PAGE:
|Most newspaper names donít include "the."
References to these papers should lower-case the article. Other
newspapers do consider "the" a part of their formal names,
causing it to be capitalized. The only way to determine this for
newspapers not specifically mentioned in the AP Stylebook is to
check a media directory or look at the nameplate of the paper
itself. (If "the" is included in the nameplate, it's
considered part of the formal name.)
Note: Capitalization of
"the" often follows dropping the
city name from the newspaper's
title, but this is not invariably
The story appeared in the Grand Forks Herald.
BUT: William Marcil is publisher of The Forum.
... The Times-Picayune (New
... BUT: Star Tribune
(merged Minneapolis Tribune and
|Some newspapers that have resulted from past mergers hyphenate
their names; others do not. Once again, look at their nameplates.|
Duluth News-Tribune, Chicago
Sun-Times ... BUT
for the "saints." Some are
abbreviated, some not.|
Pioneer Press ....
BUT Saint Cloud Times
|In AP style, the names of newspapers and magazines are not
italicized or set off in quotation marks.
Books and magazines often italicize newspaper names (as well as
book titles and magazine names) as part of their in-house style.
However, italicized type could not be sent over Associated Press
teletypes and isn't supported by the computer programs in use today
... the practical reason behind this AP style dictum.
newspapers review books, the
titles are often italicized
**even though** the AP Stylebook
recommends quotation marks. This
is a shift in modern usage. The
names of reference books ó like
the AP Stylebook, Webster's New
World Dictionary, the Bible (and
for that matter, the Koran) are
not italicized or enclosed.
NOTE: Never underline titles of books or publications.
That's an old typewriter convention that's entirely out of date
today in media writing. (Some formal academic styles still use
underlines, but you don't need to worry about that unless you're a
graduate student writing a thesis.)|
|In AP style, magazine names are capitalized but not italicized or set
off in quotes. The word "magazine" is capitalized only if itís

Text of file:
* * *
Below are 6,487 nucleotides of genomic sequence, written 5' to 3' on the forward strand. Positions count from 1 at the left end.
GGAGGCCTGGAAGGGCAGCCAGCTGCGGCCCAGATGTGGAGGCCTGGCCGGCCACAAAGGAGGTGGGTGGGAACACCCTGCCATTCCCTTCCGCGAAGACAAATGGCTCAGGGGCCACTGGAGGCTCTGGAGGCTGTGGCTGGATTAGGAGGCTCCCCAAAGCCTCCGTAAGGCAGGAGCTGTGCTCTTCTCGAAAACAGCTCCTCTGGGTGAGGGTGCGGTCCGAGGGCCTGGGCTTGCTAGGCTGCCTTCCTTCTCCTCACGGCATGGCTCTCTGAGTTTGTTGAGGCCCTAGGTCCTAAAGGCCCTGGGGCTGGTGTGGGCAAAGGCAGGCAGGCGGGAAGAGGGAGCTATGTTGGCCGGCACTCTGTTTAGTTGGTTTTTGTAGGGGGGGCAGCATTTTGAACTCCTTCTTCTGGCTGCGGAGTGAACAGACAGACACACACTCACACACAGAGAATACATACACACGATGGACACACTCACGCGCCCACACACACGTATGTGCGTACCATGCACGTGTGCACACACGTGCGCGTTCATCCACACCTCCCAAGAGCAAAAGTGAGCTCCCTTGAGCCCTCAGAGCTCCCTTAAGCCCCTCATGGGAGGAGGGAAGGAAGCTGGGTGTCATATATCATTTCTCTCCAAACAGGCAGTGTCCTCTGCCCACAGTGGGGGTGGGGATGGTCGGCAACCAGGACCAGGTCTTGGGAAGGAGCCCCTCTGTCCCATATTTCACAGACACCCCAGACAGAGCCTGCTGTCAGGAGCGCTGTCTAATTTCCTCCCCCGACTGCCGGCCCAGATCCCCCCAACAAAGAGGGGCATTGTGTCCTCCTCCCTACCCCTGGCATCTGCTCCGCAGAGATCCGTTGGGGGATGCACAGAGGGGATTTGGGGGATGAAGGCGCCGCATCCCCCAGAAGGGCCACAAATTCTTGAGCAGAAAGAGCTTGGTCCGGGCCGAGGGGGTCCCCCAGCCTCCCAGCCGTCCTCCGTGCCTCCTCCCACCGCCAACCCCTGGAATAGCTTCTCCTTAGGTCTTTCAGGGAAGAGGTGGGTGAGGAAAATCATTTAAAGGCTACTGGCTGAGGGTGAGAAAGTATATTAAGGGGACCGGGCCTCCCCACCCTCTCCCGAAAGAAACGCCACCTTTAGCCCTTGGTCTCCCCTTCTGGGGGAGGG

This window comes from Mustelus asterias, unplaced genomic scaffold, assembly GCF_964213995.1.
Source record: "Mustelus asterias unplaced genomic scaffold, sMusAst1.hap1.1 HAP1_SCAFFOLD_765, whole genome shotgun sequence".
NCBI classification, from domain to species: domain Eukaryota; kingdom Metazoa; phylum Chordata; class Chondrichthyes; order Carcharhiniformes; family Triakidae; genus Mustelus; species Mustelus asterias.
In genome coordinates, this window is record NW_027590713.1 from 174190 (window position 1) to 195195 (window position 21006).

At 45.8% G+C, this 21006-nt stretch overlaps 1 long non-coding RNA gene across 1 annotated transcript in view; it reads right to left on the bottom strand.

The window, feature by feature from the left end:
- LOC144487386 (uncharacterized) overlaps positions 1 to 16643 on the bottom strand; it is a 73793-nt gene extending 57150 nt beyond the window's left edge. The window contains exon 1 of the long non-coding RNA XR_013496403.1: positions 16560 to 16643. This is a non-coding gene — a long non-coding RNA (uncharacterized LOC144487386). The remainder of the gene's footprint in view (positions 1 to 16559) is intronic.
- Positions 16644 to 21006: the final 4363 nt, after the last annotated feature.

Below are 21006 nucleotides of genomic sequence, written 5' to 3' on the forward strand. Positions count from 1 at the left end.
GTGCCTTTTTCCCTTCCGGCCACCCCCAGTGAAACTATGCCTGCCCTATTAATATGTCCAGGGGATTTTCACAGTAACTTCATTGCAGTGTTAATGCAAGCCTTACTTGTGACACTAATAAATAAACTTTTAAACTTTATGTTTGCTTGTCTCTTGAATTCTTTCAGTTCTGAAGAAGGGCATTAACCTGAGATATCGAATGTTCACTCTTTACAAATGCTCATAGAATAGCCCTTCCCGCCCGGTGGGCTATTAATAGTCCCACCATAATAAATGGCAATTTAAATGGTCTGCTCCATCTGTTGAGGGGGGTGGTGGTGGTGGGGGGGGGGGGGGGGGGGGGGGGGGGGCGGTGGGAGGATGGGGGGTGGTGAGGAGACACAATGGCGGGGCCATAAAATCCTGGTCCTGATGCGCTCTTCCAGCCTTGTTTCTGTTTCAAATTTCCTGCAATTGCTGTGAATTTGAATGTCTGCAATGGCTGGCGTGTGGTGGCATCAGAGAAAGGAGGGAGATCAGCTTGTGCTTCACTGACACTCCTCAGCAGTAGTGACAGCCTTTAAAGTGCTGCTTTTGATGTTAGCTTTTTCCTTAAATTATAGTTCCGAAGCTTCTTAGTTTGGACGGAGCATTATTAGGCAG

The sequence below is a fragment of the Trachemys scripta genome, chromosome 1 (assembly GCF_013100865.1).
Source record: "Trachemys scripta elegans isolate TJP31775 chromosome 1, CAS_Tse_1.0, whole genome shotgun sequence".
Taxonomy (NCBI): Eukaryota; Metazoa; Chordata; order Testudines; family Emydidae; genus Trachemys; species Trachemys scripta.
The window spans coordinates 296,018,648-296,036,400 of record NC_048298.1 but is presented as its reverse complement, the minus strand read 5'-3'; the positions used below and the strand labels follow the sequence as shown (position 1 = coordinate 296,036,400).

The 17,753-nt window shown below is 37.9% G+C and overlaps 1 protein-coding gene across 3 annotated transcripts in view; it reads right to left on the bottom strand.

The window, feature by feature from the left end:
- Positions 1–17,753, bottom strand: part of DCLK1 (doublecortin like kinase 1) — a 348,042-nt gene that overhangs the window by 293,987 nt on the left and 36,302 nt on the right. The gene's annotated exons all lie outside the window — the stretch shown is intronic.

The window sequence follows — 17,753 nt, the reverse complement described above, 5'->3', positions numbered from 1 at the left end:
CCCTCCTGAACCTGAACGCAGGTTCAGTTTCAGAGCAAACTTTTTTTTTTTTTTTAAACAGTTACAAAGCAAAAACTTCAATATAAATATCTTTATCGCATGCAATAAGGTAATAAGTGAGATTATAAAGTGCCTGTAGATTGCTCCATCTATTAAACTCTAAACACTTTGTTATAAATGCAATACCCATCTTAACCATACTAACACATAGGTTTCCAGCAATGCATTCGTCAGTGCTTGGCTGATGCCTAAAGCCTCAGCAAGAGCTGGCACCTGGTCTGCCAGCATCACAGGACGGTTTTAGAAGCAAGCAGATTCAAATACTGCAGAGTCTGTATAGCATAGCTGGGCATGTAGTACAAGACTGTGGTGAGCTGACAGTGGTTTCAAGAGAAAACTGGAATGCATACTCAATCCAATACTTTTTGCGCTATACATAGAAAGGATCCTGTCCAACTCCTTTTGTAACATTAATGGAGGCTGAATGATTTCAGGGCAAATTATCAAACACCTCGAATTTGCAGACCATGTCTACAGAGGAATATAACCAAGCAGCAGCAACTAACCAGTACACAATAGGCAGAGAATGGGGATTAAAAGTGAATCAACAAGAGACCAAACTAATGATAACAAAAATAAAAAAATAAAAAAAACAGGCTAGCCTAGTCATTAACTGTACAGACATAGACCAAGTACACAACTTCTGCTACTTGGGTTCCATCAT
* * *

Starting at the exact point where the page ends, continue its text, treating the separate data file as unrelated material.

part of the official name.|
Sally Platkin Koslow was appointed editor-in-chief of McCallís.
George W. Bush and Al Gore appeared on the cover of Time magazine.
|The titles of magazine
stories are set off with quotes. |
NOTE: Titles of songs, movies and artworks are set
off the same way.
The February issue of
Glamour featured a story titled "My Life with AIDS."
NOTE: The correct word is "titled," not "entitled."
The latter is a completely different word meaning "deserving."
stations' call letters appear in all caps. Use hyphens to separate from AM or
|"AM" or "FM" are necessary only when two stations
share the same call letters. |
KFNW-AM and KFNW-FM
|The words "radio" or
"television" are not considered necessary in referring
to a station unless itís critical to understanding multi-media
operations (those with both TV and radio).|
The Moorhead public radio station's name is
simply KCCM-FM, since
only one station uses those call letters ... but use radio station KFYR or
KFYR Radio or KFYR-AM to
differentiate from KFYR-TV and KFYR-FM.
|Stationsí call letters are frequently used
alone with neither a band designation or the word "radio." |
has the midday shift at KFGO.
|If the station has created its own marketing designation that isnít
part of its call letters or an abbreviation, capitalize only the first letter ó
not the entire word.
NOT FROGGY 102 or the FOX Network ó instead: Froggy
102 or the Fox Network
The Fox 107.9 or Moose Country 102 are usually
acceptable in references. But in
stories in which the stationís corporate identity is important, the
true call letters should follow in parentheses.
In stories about the sale of a station, for
example, use this style:
station names follow the basic radio rule ... WDAY-TV. Also acceptable: Channel 6.|
|Itís not necessary to use both call letters and the channel
designation in the same reference.|
NOT "WDAY Channel 6"
|Program names are enclosed in quotation marks. (See
AP Stylebook entry
on "composition titles.")|
Remember that periods and commas **always** go inside the closing
"Valley News Live,"
names of networks when they are true abbreviations. |
ABC, NBC, CNN, MTV, TNN and A&E
are abbreviations for full names (American Broadcasting Company, Cable
News Network, The Nashville Network, for example.)
"FOX" is not an acronym, and
it should be written like a
normal proper noun:
Fox. Itís capitalized in the
corporate logo, not in life.
Internet and World
|AP style recommendations for the Web and Internet references are
still evolving. Expect to see revisions in years to come, since URLs in
particular are unwieldy and cause lots of typographic problems
when they appear in print stories.|
URLs should generally be kept
lower-case. Do not underline them when they appear
in print articles. (You may need to outsmart your word processing
program to accomplish this, since most of them sense and
automatically create a hyperlink when a web address is entered.)|
| URLs are generally italicized
or given some other special type treatment to set them off from
this hasnít become news style because italics arenít
available on the AP
AP style, URLs may be included at the end of the story, set off
from text by three long dashes. They don't appear in the body of
|When a URL is at the end of the sentence, go ahead and add that
concluding period Ė even though itís not part of the address.|
Visit our corporate Web site at
If the URL is too
long for a single line, break it at a logical spot and continue on
the next line. Do NOT hyphenate; as this indicates the hyphen is
part of the address.
|Note that the words
World Wide Web, Web, Internet and Net (on
second reference) are all capitalized.
Last updated on
by Nancy E. Hanson